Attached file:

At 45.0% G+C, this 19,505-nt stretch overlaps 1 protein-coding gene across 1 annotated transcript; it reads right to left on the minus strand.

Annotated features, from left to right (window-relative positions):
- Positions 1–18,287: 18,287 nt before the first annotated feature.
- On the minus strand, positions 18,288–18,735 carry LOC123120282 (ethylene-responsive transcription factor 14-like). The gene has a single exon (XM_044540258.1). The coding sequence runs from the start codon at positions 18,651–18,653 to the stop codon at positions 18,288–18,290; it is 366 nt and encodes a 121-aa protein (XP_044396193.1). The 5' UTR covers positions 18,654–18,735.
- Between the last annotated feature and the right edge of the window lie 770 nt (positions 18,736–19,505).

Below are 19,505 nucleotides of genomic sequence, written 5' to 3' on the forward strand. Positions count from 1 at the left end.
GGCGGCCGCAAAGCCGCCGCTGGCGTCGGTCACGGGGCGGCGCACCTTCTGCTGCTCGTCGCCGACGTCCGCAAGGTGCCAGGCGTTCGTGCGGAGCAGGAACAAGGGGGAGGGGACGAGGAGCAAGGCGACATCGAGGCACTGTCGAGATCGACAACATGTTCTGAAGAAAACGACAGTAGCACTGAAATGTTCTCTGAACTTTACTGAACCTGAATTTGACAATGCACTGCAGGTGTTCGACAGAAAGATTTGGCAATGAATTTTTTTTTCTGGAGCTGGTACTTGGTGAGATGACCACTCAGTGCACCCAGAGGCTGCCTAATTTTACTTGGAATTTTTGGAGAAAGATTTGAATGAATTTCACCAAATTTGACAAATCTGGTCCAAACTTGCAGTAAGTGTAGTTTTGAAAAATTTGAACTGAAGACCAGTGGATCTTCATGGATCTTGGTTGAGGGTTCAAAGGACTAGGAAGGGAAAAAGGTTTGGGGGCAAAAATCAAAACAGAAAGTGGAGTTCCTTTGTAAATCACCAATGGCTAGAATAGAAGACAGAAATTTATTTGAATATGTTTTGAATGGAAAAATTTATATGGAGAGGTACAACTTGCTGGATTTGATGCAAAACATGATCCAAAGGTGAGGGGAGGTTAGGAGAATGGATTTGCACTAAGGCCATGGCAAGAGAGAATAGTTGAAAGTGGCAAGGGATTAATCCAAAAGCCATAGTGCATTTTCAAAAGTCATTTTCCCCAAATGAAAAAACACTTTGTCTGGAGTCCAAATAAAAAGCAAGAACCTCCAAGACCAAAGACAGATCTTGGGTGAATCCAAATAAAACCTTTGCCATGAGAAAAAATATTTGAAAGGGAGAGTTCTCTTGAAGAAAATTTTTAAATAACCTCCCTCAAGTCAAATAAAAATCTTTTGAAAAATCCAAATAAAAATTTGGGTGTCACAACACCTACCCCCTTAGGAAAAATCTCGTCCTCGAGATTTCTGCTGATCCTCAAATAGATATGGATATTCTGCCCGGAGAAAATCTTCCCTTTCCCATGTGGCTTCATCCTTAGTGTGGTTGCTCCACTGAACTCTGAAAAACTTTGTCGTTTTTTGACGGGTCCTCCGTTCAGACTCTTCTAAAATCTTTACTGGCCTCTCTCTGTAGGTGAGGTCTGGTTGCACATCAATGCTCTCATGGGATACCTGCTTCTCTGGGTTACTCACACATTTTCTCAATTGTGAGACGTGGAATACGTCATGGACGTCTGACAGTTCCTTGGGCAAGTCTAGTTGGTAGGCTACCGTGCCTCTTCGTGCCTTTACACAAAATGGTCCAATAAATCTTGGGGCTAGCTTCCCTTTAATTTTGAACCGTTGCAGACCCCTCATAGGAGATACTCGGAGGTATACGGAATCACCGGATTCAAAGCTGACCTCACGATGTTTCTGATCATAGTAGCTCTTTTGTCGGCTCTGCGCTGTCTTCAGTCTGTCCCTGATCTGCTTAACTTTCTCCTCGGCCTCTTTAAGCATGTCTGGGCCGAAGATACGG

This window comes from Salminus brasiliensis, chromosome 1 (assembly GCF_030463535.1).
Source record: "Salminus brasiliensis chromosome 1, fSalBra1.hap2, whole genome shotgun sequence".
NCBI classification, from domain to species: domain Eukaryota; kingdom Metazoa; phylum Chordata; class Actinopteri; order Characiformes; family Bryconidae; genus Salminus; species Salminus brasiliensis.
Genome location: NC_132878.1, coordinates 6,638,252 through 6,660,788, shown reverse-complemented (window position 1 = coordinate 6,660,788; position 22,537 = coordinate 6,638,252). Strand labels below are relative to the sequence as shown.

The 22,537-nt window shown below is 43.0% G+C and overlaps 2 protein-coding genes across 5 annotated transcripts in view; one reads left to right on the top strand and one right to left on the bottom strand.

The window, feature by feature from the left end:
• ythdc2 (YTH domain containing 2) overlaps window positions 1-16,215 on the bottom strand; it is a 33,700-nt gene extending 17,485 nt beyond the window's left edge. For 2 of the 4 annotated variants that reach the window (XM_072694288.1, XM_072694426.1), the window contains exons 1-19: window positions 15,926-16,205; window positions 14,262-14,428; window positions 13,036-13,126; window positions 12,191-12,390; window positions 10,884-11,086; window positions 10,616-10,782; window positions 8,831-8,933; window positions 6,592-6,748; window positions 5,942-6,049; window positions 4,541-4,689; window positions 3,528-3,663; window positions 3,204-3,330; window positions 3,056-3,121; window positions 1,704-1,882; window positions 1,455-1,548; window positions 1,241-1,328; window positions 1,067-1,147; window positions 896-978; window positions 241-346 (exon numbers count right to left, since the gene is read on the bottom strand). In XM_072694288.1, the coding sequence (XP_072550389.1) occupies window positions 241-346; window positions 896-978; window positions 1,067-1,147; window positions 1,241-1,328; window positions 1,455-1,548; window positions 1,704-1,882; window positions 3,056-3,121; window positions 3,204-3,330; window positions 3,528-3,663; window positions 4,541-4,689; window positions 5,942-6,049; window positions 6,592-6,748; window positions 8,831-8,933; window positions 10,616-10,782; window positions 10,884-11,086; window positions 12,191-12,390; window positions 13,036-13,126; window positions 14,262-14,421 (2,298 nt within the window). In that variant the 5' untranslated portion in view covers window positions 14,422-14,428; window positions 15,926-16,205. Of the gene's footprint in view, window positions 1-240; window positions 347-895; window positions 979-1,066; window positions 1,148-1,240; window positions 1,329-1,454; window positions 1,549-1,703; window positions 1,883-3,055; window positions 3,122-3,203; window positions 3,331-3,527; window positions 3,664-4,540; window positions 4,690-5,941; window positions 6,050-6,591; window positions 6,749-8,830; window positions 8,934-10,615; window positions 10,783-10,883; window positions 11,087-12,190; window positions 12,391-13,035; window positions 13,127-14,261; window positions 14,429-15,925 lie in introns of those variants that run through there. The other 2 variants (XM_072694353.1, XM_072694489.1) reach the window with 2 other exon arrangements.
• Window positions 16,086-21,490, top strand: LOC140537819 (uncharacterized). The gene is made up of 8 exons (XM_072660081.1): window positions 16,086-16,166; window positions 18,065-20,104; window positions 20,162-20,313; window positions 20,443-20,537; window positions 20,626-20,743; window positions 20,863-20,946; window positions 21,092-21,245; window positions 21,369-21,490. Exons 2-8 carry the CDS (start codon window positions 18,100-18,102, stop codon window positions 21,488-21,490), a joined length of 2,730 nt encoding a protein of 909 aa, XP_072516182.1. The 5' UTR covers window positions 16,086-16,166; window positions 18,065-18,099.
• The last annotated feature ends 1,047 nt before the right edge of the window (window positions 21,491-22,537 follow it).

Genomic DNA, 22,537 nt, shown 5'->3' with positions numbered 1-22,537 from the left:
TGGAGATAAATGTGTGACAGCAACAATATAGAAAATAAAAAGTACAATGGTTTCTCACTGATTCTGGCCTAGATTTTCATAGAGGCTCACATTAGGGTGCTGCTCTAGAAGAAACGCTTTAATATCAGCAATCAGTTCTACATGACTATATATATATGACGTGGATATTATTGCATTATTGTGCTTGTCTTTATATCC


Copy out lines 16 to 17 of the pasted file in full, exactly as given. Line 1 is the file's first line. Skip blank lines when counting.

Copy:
• The last annotated feature ends 1,047 nt before the right edge of the window (window positions 21,491-22,537 follow it).

Genomic DNA, 22,537 nt, shown 5'->3' with positions numbered 1-22,537 from the left: